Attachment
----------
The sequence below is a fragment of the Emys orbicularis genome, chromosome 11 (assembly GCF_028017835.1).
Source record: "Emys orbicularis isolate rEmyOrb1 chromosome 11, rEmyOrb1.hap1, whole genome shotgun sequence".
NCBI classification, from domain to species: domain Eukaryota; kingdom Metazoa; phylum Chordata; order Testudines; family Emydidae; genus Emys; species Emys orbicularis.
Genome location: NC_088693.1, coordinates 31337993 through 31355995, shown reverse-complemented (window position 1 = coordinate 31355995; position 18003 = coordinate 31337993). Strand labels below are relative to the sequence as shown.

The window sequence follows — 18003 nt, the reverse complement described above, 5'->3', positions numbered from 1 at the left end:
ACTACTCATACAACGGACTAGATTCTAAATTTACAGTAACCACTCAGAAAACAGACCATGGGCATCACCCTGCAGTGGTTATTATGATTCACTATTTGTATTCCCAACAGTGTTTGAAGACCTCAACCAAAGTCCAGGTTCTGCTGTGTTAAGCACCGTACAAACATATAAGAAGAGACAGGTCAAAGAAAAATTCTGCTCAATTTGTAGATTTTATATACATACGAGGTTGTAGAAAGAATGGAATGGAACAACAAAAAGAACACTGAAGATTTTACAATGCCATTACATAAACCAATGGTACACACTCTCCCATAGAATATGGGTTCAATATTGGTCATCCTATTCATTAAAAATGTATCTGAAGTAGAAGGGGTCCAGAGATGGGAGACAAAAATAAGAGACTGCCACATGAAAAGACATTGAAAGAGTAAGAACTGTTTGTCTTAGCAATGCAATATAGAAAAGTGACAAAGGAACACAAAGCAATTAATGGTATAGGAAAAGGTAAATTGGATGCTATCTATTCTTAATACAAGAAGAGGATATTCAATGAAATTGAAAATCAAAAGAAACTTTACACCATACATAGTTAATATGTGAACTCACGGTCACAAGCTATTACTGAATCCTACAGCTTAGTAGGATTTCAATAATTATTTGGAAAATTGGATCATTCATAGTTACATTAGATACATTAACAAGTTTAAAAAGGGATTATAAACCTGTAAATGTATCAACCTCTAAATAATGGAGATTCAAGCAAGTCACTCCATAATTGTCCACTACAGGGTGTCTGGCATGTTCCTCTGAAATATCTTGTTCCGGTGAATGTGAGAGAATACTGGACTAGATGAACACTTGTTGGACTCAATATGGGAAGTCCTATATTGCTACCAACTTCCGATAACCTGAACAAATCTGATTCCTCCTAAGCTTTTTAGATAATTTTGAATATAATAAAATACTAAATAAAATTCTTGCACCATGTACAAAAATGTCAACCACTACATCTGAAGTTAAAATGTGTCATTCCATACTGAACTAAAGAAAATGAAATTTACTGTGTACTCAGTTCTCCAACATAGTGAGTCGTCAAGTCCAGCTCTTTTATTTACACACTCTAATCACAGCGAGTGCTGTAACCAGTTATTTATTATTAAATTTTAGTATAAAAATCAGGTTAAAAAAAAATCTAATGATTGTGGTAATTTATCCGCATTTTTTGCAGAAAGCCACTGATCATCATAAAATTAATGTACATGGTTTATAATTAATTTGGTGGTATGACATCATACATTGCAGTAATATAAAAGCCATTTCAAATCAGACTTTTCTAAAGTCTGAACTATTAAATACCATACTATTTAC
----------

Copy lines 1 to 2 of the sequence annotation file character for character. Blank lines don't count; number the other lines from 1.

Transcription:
The sequence below is a fragment of the Emys orbicularis genome, chromosome 11 (assembly GCF_028017835.1).
Source record: "Emys orbicularis isolate rEmyOrb1 chromosome 11, rEmyOrb1.hap1, whole genome shotgun sequence".